DooDoot wrote: ↑
Thu Dec 14, 2017 12:02 pm
Sam Vara wrote: ↑
Thu Dec 14, 2017 11:04 am
I have no wish to have "LGBT...etc." taught in schools, but would recognise the concerns raised in the report regarding issues of sexual orientation. If schools are teaching that some sexual orientations are somehow "wrong", then I think they should stop doing so.
For me, I disagree here. I have no issues with religious schools being required to teach British law pertaining to LGBT however I think religious schools should be able to also teach a homosexual way of life is contrary to their religions; just as killing, stealing, sexual misconduct, lying & persecution of LGBT is contrary to Buddhism. Imagine if Buddhist teachers were prohibited from teaching Buddhist non-violence because it was against the British laws about military service & conscription or contrary to a British war.
Yes, I see your point, and to some extent I'm sympathetic. For me, the difference would be whether the "wrongness" of a sexual orientation is taught as meaning that one should not engage in certain sexual activities as a practitioner/member of the faith; or whether it actively claims that those with an unfavoured orientation are somehow "bad" and should be discriminated against. This would set the religious minority at odds with the law. I have little problem with Buddhism or Anglican Christianity in this respect, because both are capable of enormous respect towards minorities. For example, I've never known a more gay-friendly environment than certain corners of the Church of England; and Buddhists don't seem to care much about sexual orientation either way. I can't imagine non-violence within Buddhism (or Hinduism, or atheism, come to that) ever being proscribed in schools. There has always been a very strong tradition of Pacifism in the UK, with conscientious objectors being given rights in law.
I have no issues with celebrating diversity however I think religions who do not recommend the LGBT way of life are also part of this "diversity". Celebrating diversity means both pro-LGBT & anti-LGBT are embraced (as long as they do not break the law pertaining to violence. But once law becomes 'thought-police', this is totalitarianism).
Agreed. My objection is that it is a waste of valuable school time, and if people want it they can pay rather than using my taxes.
I think religions should be allowed to teach metaphysics in religious schools because that is the reason why parents send their children, which often is more costly, to religious schools.
In this case, the education is free. The state pays. If people believe in an after-life, then they are probably better at inculcating the basics than a harassed school-teacher. My wife, who is an Anglican priest, despairs at the "theology" taught by the local Church School. I could see this leading to all sorts of problems...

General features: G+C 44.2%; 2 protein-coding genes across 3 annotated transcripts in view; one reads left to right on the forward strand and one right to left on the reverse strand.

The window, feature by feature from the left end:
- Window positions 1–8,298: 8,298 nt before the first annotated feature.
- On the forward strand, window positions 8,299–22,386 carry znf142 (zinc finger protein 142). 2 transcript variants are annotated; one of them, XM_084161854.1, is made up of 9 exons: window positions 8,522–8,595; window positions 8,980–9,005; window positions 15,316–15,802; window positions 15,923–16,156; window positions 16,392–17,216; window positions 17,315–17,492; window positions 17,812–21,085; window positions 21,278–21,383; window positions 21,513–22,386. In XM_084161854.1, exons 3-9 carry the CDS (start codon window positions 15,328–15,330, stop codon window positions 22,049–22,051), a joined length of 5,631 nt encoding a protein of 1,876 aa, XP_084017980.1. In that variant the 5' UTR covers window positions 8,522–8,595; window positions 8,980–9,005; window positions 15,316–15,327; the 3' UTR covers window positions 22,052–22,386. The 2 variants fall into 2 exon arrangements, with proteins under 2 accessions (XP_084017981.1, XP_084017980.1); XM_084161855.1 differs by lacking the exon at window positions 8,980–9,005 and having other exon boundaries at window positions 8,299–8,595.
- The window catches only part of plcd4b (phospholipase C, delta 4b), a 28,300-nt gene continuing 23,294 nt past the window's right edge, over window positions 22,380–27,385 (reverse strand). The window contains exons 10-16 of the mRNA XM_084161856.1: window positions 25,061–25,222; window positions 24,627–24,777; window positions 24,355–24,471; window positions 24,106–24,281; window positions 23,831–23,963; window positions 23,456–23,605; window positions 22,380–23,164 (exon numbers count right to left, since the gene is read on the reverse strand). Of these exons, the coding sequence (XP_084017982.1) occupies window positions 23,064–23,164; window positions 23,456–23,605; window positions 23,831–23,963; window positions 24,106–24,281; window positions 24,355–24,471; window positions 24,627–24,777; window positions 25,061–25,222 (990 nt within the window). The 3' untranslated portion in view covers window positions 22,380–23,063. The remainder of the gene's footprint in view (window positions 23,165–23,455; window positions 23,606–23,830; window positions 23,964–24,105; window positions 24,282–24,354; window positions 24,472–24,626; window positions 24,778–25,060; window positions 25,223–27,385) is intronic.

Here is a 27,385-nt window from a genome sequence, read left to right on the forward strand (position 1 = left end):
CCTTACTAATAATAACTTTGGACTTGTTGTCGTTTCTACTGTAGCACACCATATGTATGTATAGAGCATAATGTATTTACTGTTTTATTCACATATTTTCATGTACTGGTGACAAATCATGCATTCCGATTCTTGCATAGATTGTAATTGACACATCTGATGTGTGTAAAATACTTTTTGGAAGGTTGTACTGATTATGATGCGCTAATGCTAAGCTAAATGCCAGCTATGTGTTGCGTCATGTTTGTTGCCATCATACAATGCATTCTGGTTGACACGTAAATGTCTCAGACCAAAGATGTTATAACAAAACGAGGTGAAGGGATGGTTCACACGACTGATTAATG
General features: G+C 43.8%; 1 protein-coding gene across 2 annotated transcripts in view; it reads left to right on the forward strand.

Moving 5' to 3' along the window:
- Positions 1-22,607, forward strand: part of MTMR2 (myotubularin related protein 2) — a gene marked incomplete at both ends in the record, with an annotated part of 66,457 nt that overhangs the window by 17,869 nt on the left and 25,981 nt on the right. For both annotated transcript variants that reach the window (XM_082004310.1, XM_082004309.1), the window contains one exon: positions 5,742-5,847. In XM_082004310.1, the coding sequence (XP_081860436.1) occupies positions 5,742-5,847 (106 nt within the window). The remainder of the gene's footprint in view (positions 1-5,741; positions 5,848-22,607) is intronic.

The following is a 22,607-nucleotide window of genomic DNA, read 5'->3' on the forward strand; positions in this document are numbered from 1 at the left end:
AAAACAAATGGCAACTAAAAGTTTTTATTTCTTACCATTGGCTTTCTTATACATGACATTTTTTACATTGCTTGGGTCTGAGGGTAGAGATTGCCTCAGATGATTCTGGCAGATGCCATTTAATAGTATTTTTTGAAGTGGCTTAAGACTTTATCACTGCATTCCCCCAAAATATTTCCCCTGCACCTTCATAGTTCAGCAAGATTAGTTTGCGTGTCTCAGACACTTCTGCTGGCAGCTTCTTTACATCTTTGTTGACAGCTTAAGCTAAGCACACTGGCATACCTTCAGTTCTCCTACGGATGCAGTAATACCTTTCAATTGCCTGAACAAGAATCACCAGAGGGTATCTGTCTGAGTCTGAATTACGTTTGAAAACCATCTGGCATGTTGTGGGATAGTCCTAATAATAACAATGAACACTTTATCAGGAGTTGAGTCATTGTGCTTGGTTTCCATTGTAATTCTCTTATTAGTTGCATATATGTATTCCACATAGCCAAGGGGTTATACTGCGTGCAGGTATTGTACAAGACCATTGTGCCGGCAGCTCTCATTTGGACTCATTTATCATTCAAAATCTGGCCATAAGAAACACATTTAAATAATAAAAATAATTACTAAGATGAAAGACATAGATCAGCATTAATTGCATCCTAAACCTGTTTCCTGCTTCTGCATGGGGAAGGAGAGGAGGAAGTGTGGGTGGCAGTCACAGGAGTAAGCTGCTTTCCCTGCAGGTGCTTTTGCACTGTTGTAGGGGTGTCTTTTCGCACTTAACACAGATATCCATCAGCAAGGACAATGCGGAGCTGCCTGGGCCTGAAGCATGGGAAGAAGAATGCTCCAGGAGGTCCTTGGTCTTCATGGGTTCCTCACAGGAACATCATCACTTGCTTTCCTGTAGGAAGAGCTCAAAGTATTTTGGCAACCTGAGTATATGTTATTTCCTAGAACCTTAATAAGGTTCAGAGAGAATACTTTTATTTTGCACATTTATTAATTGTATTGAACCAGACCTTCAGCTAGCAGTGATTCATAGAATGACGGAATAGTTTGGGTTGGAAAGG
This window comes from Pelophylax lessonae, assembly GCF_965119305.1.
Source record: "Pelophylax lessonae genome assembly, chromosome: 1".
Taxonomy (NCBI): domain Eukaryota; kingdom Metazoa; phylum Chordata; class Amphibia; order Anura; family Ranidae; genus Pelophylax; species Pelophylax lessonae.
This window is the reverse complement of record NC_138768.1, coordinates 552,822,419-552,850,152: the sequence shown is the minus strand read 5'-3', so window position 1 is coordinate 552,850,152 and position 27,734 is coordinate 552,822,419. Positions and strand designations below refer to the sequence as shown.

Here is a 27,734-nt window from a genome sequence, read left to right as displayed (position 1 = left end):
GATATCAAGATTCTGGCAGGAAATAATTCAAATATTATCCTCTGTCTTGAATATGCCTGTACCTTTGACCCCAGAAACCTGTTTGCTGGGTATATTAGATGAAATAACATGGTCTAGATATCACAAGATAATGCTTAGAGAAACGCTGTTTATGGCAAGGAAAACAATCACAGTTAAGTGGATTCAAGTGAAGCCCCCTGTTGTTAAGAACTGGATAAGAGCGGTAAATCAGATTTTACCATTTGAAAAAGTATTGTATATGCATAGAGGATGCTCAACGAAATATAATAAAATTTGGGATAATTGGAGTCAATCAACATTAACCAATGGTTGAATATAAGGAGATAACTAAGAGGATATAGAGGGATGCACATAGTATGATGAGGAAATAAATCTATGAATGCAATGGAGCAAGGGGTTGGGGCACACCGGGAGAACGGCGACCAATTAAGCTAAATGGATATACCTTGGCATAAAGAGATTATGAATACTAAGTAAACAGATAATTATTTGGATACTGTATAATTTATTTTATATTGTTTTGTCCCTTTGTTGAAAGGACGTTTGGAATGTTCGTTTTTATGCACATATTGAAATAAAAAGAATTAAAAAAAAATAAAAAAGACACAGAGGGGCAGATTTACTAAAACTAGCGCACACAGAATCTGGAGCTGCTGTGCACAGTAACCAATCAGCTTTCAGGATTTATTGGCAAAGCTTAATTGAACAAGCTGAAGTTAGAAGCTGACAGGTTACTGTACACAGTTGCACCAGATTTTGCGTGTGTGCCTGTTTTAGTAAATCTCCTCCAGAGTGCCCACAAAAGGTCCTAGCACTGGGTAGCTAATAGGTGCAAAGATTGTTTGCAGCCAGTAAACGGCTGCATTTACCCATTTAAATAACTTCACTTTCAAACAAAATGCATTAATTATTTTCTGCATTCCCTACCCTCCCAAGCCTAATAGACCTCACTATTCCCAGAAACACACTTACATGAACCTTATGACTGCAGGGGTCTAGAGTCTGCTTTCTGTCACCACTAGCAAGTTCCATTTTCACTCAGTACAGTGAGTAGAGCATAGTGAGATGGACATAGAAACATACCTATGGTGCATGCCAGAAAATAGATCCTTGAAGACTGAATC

Maybe, just as Christianity (which is the 1st word in the British nation anthem, namely: "God save our gracious Queen") is British.
It depends on what is meant by "being British". Christianity didn't originate here, of course, but Anglicanism and many of its offshoots and nonconformist parallels certainly did. And which names are unequivocally British? How far back to we go in order to eliminate all those Norman and Roman invaders? The point is, it is very welcome here, as are the Patels, Kellys, Goldsteins, and so on.
If this is so, imo, this is wrong. I found it hard to think its like this in Britain but if so, i think this is very wrong. All schools should teach the basic subjects of English & Maths and offer a full selection of academic subjects required for further education, such as physics, chemistry, economics, etc, plus physical education.
In practice, most do, of course. But there is no compulsion to. Children do not have to go to school at all, and there is no limit (other than case law and issues of cruelty, etc.) on what one teaches or doesn't teach one's children.
People send their children to religious schools because there is discipline & morality in the schools and not a pre-occupation with the opposite sex.
Yes, it's the same in the UK. The issue here is that this tendency was spotted and encouraged in the 1990s, because middle class parents who lacked the money to privately educate their children wanted more discipline and a better ethos. As the report suggests, though, the law of unintended consequences has kicked in and the fear is that religious indoctrination is being prioritised, and the taxpayer is paying for it.
Again, thanks for your insightful and civilised discussion.